Examination of sentinel lymph nodes - those most adjacent to the tumors - showed increased spread of malignant cells to the nodes of transgenic mice. Those cells expressed the green fluorescent protein, confirming they originated in the skin tumors. The transgenic mice were also twice as likely to develop metastases in more distant lymph nodes. Detailed analysis of the nodes themselves found greater numbers of both blood vessels and lymphatic vessels in metastatic nodes of the transgenic mice, compared with cancer-containing nodes in normal mice. In addition, the transgenic mice also had increased lymphatic development in nodes that were cancer-free, suggesting that VEGF-A-induced lymphangiogenesis takes place in lymph nodes even before a metastatic tumor develops.

Another unexpected finding was that the metastatic lymph nodes of transgenic mice, which continued to overexpress VEGF-A, actively promote further lymphatic development, a newly discovered phenomenon the researchers called lymph node lymphangiogenesis. Detmar explains that the transportation of tumor cells by the lymphatic system previously had been considered a passive process. "Our findings reveal that tumor cells, even after they have metastasized to the lymph nodes, can very actively induce the growth of the very channels that will enable transport to other nodes and the organs."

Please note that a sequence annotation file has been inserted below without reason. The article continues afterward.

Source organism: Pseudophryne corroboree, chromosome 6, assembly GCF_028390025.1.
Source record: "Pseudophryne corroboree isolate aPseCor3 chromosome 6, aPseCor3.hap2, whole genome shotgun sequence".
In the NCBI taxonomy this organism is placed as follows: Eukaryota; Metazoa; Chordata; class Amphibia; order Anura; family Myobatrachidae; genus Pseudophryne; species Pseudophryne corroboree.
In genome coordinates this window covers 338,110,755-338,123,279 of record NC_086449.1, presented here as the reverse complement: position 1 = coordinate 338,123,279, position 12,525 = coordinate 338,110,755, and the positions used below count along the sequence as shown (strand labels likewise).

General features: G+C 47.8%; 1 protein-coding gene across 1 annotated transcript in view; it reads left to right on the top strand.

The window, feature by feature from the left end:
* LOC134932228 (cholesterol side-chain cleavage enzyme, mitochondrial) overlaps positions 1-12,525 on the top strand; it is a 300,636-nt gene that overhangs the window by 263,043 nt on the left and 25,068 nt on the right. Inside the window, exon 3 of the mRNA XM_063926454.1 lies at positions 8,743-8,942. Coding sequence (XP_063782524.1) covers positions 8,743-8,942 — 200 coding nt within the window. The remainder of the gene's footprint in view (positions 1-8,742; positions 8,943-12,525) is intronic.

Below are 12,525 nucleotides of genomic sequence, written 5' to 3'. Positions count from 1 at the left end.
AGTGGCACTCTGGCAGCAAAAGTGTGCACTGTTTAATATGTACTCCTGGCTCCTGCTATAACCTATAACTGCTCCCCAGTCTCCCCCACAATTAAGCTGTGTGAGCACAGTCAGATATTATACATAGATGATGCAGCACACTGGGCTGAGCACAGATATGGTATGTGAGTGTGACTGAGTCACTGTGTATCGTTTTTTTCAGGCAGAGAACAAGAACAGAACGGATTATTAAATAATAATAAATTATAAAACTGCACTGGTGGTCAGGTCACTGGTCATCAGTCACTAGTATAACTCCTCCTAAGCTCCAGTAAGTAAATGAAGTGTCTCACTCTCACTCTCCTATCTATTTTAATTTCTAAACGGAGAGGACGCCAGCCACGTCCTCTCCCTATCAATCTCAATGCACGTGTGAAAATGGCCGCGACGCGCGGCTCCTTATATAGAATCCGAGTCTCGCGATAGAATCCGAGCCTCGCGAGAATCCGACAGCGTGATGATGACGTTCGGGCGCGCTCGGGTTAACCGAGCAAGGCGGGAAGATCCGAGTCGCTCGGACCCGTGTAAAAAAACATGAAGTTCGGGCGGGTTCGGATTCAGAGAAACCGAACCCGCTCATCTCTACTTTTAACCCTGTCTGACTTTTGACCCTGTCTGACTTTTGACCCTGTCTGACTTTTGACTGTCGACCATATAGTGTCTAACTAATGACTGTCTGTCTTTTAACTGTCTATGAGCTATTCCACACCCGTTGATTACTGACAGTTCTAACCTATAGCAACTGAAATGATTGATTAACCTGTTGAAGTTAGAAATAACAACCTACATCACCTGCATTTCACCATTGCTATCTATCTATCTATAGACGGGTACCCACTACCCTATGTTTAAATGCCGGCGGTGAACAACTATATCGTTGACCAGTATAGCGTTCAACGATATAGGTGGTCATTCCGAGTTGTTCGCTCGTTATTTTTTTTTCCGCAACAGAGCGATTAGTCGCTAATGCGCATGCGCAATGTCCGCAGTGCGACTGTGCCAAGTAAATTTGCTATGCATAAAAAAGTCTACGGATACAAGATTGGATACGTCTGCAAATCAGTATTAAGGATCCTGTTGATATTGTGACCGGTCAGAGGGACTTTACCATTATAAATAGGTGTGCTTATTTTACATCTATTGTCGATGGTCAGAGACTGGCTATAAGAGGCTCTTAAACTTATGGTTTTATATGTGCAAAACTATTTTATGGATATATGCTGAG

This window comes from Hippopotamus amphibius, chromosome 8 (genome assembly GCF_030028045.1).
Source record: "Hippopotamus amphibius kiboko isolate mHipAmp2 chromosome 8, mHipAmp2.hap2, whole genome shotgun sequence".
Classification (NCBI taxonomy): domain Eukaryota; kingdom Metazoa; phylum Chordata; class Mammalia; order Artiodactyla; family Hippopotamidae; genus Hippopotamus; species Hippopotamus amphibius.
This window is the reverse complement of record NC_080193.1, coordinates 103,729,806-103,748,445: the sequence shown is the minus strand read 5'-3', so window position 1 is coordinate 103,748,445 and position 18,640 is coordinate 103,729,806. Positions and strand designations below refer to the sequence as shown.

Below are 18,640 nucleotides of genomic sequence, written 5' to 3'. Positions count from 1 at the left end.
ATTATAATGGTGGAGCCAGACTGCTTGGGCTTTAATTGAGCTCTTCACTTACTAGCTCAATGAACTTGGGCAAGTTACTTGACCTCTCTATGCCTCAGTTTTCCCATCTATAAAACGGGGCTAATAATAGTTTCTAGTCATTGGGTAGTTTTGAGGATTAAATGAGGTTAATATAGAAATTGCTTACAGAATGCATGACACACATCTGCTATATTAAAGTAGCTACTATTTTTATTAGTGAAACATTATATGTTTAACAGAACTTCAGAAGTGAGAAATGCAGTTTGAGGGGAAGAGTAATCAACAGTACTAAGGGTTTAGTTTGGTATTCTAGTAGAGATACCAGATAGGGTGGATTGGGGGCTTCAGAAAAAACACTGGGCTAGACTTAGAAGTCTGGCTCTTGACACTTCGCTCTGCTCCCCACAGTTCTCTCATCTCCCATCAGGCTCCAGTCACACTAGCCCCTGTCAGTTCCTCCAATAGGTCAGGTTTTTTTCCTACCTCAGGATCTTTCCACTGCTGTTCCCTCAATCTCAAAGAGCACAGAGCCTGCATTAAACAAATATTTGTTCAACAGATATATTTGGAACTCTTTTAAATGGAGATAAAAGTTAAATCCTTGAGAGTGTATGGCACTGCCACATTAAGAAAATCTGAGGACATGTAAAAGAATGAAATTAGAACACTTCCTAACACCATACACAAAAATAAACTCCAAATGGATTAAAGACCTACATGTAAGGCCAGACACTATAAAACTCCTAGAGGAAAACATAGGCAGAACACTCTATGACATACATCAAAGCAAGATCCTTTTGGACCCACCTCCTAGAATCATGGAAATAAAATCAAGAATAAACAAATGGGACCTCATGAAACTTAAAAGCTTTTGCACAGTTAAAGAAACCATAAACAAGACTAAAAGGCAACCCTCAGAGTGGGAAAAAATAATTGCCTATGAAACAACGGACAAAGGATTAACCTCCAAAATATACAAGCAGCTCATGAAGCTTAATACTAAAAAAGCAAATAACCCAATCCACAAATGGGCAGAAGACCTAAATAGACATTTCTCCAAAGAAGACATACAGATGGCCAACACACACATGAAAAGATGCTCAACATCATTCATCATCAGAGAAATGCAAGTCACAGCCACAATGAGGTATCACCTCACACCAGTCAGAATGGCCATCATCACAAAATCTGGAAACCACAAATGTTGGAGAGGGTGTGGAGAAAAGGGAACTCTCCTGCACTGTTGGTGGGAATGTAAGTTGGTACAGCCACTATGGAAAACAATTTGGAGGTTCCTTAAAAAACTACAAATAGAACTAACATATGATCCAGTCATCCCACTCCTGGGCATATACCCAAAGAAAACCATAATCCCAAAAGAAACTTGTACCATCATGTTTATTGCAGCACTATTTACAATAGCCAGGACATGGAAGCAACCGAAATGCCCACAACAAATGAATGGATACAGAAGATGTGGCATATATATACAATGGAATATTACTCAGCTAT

Detmar notes that this newly identified process could be a promising target for therapies designed to prevent the further spread of metastatic cancer, which has been a major challenge in cancer treatment. He is an associate professor of Dermatology at Harvard Medical School and is also a professor of Pharmacogenomics at the Swiss Federal Institute of Technology.

Additional co-authors of the study are Shohta Kodama, MD, PhD, Rainer Kunstfeld, MD, and Kentaro Kajiya, MSc, of the MGH and Lawrence Brown, MD, of Beth Israel Deaconess Medical Center. The research was supported by grants from the National Institutes of Health, the American Cancer Society Research Project and the MGH Cutaneous Biology Research Center.

Massachusetts General Hospital, established in 1811, is the original and largest teaching hospital of Harvard Medical School. The MGH conducts the largest hospital-based research program in the United States, with an annual research budget of more than $450 million and major research centers in AIDS, cardiovascular research, cancer, cutaneous biology, medical imaging, neurodegenerative disorders, transplantation biology and photomedicine. In 1994, MGH and Brigham and Women's Hospital joined to form Partners HealthCare System, an integrated health care delivery system comprising the two academic medical centers, specialty and community hospitals, a network of physician groups, and nonacute and home health services.

Media Contact: Sue McGreevey, MGH Public Affairs